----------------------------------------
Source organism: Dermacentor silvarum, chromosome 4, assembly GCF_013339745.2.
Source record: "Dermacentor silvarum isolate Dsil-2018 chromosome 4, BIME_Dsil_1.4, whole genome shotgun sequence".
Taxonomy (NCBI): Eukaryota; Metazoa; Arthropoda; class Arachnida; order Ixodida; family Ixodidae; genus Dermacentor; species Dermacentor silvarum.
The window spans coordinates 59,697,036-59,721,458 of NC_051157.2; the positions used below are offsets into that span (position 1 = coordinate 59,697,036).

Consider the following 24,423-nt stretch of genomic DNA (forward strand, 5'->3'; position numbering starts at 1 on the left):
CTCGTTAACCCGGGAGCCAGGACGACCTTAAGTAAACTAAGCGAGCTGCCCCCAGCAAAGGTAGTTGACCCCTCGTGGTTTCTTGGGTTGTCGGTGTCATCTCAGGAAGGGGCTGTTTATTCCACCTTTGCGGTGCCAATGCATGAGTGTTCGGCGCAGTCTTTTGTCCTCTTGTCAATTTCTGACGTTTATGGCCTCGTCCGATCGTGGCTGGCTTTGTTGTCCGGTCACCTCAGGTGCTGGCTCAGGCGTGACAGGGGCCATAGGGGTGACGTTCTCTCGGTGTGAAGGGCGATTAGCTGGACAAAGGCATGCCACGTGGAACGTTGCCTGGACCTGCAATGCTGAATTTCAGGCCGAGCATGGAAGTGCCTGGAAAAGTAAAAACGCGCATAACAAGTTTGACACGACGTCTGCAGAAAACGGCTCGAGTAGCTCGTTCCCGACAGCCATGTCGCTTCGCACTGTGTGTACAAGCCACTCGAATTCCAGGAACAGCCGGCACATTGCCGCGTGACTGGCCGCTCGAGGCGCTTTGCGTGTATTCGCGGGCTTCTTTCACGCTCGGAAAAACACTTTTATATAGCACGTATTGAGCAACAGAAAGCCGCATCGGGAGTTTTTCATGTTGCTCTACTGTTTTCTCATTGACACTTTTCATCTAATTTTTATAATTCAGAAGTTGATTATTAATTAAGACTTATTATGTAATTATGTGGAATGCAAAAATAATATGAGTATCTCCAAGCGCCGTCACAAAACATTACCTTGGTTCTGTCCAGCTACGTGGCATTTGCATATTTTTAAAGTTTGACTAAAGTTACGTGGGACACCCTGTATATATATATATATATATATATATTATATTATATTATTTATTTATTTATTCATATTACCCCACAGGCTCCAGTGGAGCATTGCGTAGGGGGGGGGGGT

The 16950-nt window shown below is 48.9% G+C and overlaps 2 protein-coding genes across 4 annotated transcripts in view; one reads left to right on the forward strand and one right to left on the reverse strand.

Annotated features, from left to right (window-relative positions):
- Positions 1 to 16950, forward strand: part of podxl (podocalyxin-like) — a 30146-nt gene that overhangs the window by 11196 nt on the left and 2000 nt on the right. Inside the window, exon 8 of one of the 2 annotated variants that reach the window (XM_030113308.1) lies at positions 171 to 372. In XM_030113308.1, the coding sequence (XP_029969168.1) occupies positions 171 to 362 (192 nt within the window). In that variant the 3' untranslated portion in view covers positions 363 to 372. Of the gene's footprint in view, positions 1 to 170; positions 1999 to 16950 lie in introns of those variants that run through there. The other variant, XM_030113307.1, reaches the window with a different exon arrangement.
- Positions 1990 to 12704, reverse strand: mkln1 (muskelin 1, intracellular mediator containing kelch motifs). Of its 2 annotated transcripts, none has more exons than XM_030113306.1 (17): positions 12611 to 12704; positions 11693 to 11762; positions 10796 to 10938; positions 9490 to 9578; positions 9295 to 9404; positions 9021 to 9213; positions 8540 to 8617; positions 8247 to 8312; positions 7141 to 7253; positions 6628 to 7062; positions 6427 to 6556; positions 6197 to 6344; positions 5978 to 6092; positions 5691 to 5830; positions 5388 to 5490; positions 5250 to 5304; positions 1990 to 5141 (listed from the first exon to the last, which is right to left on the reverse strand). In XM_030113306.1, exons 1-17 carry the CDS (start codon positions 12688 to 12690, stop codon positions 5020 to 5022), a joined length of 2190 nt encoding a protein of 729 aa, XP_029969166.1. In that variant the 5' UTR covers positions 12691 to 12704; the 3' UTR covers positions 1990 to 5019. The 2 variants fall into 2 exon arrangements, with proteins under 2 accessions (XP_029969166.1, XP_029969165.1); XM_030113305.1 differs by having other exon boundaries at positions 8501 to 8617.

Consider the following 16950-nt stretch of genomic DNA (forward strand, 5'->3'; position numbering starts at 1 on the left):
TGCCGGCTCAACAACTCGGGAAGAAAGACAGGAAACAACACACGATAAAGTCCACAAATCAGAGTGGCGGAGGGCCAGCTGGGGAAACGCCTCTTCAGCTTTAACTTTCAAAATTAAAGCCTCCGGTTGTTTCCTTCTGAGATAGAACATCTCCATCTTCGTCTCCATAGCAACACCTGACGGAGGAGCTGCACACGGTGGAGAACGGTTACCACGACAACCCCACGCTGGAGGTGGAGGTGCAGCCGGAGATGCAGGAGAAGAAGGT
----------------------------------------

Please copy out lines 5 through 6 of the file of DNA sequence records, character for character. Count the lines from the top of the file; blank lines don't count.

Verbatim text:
Consider the following 24,423-nt stretch of genomic DNA (forward strand, 5'->3'; position numbering starts at 1 on the left):
CTCGTTAACCCGGGAGCCAGGACGACCTTAAGTAAACTAAGCGAGCTGCCCCCAGCAAAGGTAGTTGACCCCTCGTGGTTTCTTGGGTTGTCGGTGTCATCTCAGGAAGGGGCTGTTTATTCCACCTTTGCGGTGCCAATGCATGAGTGTTCGGCGCAGTCTTTTGTCCTCTTGTCAATTTCTGACGTTTATGGCCTCGTCCGATCGTGGCTGGCTTTGTTGTCCGGTCACCTCAGGTGCTGGCTCAGGCGTGACAGGGGCCATAGGGGTGACGTTCTCTCGGTGTGAAGGGCGATTAGCTGGACAAAGGCATGCCACGTGGAACGTTGCCTGGACCTGCAATGCTGAATTTCAGGCCGAGCATGGAAGTGCCTGGAAAAGTAAAAACGCGCATAACAAGTTTGACACGACGTCTGCAGAAAACGGCTCGAGTAGCTCGTTCCCGACAGCCATGTCGCTTCGCACTGTGTGTACAAGCCACTCGAATTCCAGGAACAGCCGGCACATTGCCGCGTGACTGGCCGCTCGAGGCGCTTTGCGTGTATTCGCGGGCTTCTTTCACGCTCGGAAAAACACTTTTATATAGCACGTATTGAGCAACAGAAAGCCGCATCGGGAGTTTTTCATGTTGCTCTACTGTTTTCTCATTGACACTTTTCATCTAATTTTTATAATTCAGAAGTTGATTATTAATTAAGACTTATTATGTAATTATGTGGAATGCAAAAATAATATGAGTATCTCCAAGCGCCGTCACAAAACATTACCTTGGTTCTGTCCAGCTACGTGGCATTTGCATATTTTTAAAGTTTGACTAAAGTTACGTGGGACACCCTGTATATATATATATATATATATATATTATATTATATTATTTATTTATTTATTCATATTACCCCACAGGCTCCAGTGGAGCATTGCGTAGGGGGGGGGGGT